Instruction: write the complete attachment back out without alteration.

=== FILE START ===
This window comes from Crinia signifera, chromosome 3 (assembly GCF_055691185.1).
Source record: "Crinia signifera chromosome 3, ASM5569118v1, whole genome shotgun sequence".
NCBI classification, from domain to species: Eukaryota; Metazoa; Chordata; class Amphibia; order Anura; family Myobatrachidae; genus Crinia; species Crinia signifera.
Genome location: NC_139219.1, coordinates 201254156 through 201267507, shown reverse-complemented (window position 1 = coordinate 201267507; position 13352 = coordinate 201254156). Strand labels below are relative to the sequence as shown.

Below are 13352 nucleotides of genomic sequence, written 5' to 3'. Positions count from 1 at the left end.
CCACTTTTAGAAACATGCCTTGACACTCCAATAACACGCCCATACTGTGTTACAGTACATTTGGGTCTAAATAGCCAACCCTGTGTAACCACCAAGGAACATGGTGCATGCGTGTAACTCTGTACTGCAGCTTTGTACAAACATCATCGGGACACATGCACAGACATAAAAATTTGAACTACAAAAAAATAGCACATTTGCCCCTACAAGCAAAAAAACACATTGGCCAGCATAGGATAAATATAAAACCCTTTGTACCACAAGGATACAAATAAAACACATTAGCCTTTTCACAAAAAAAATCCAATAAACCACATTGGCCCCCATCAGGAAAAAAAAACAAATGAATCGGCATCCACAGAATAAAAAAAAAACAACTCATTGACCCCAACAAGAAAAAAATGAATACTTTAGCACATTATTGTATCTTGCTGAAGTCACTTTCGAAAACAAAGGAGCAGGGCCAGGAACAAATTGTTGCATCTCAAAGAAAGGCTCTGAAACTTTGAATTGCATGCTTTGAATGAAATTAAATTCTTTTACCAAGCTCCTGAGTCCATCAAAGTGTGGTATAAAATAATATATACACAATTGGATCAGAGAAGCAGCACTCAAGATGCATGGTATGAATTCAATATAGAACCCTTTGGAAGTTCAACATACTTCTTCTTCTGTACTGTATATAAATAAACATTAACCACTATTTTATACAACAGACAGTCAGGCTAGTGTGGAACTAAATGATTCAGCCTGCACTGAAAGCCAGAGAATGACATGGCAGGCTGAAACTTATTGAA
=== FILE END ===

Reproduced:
This window comes from Crinia signifera, chromosome 3 (assembly GCF_055691185.1).
Source record: "Crinia signifera chromosome 3, ASM5569118v1, whole genome shotgun sequence".
NCBI classification, from domain to species: Eukaryota; Metazoa; Chordata; class Amphibia; order Anura; family Myobatrachidae; genus Crinia; species Crinia signifera.
Genome location: NC_139219.1, coordinates 201254156 through 201267507, shown reverse-complemented (window position 1 = coordinate 201267507; position 13352 = coordinate 201254156). Strand labels below are relative to the sequence as shown.

Below are 13352 nucleotides of genomic sequence, written 5' to 3'. Positions count from 1 at the left end.
CCACTTTTAGAAACATGCCTTGACACTCCAATAACACGCCCATACTGTGTTACAGTACATTTGGGTCTAAATAGCCAACCCTGTGTAACCACCAAGGAACATGGTGCATGCGTGTAACTCTGTACTGCAGCTTTGTACAAACATCATCGGGACACATGCACAGACATAAAAATTTGAACTACAAAAAAATAGCACATTTGCCCCTACAAGCAAAAAAACACATTGGCCAGCATAGGATAAATATAAAACCCTTTGTACCACAAGGATACAAATAAAACACATTAGCCTTTTCACAAAAAAAATCCAATAAACCACATTGGCCCCCATCAGGAAAAAAAAACAAATGAATCGGCATCCACAGAATAAAAAAAAAACAACTCATTGACCCCAACAAGAAAAAAATGAATACTTTAGCACATTATTGTATCTTGCTGAAGTCACTTTCGAAAACAAAGGAGCAGGGCCAGGAACAAATTGTTGCATCTCAAAGAAAGGCTCTGAAACTTTGAATTGCATGCTTTGAATGAAATTAAATTCTTTTACCAAGCTCCTGAGTCCATCAAAGTGTGGTATAAAATAATATATACACAATTGGATCAGAGAAGCAGCACTCAAGATGCATGGTATGAATTCAATATAGAACCCTTTGGAAGTTCAACATACTTCTTCTTCTGTACTGTATATAAATAAACATTAACCACTATTTTATACAACAGACAGTCAGGCTAGTGTGGAACTAAATGATTCAGCCTGCACTGAAAGCCAGAGAATGACATGGCAGGCTGAAACTTATTGAA